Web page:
27 July 2005

Technological Advances

Gotta get me one of these.

22 July 2005

Don't drink and...

I worked again this past weekend. I brought Andrew along for the ride. While I worked, he wandered and worked on his novel. Despite some logistical things, the weekend went well, but I won't bore anyone with the details of that.

The fun started after the work ended. On the drive home Sunday, Andrew asked if we could stop and he would show me the camp where his family went every summer while he was growing up. They went through their church, so I was a little nervous about going. He assured me that there would be no one there because the camp was only open a couple of times a year, and if anyone was there, he wouldn't know any of them. I'm not afraid of strangers. I can generally hold my own. My main concern was snap judgments about what kind of person I am because of my outfit. It was hot on Sunday and I dressed for the weather. I was wearing a low-cut tank top and some shorts.

You know where this is going. Not only were there many people at the camp, but a sizeable number of deadwriter's extended family was there, too. I met his grandmother, three cousins, and an in-law. All of whom took a pointed look at my breasts upon introduction. Lovely.

His grandmother was very nice, though. She offered us cookies and squares and water. She and Andrew talked for a little while and it was nice, but I felt uncomfortable. And family members kept coming in to say "hi" and to look at my boobs.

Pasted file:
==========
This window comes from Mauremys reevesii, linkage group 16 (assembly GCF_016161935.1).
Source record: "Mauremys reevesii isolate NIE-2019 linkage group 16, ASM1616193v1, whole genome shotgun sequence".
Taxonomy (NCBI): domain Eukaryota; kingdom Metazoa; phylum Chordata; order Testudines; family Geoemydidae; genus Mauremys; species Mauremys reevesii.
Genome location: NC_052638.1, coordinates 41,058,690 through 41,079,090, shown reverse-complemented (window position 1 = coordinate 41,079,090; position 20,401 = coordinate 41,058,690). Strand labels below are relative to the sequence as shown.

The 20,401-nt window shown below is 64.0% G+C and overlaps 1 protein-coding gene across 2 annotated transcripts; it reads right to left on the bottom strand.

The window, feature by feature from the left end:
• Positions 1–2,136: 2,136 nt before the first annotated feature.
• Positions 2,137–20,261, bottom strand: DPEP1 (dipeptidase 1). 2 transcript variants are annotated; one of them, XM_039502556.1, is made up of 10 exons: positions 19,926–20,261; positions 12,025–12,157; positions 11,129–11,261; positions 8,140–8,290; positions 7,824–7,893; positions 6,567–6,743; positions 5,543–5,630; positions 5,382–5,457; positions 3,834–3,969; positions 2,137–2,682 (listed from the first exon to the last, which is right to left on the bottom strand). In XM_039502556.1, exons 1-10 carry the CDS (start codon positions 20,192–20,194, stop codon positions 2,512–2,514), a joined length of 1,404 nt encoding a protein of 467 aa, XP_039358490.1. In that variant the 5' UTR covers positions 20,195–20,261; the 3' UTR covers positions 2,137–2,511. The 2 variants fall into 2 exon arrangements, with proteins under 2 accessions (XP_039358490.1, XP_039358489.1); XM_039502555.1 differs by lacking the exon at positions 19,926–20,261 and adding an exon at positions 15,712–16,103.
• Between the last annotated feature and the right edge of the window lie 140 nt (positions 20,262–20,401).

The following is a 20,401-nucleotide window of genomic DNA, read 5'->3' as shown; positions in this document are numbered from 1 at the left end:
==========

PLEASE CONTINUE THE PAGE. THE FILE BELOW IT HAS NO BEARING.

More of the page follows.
We didn't stay very long. I just wasn't comfortable so I asked if we could leave. And that's when things got scary.

We turned out of the driveway of the camp to head back to the highway. We only got a few feet around a curve when I saw something coming toward me. It was a guy on a dirt bike. In my lane. deadwriter says there was a van in the oncoming lane that the dirt bike guy must have been passing, I didn't see it.

I slowed down , and paused, waiting for him to shoot back into his own lane but it didn't happen. I slowed down some more and tried to decide whether I should swerve. I decided against it, and good thing, because we both would have swerved in the same direction.

He skidded off to my right, slid through gravel (on his arm), went nose first into the ditch and flipped off his bike, head first.

I pulled over to the side of the road and stopped to see if he was okay. As we approached, he got up (sans helmet) and walked back to his bike. He pulled it upright and started inspecting it. I called out to see if he was okay, but he didn't answer. He had his back to us, so I called out again. We stood there for a minute, then Andrew and I headed back toward the car.

Up the road a few feet, a woman and her daughter emerged from a driveway. She asked if he was okay and I said, "I guess so. He's up but he wouldn't answer when I asked.

The woman, obviously disgusted, said, "He's been doing this all weekend. Him and his friends, I guess." By "this" I figure she meant tearing up and down the road at dangerously high speeds, weaving in and out of cars.

We all turned back to look at the man. He was walking towards us unsteadily.

"Are you okay? Do you want me to call an ambulance or a friend?"

Apparently he apologized a couple of times, but I don't remember that part -- deadwriter told me.

"Can you give me a lift up the road?" he asked.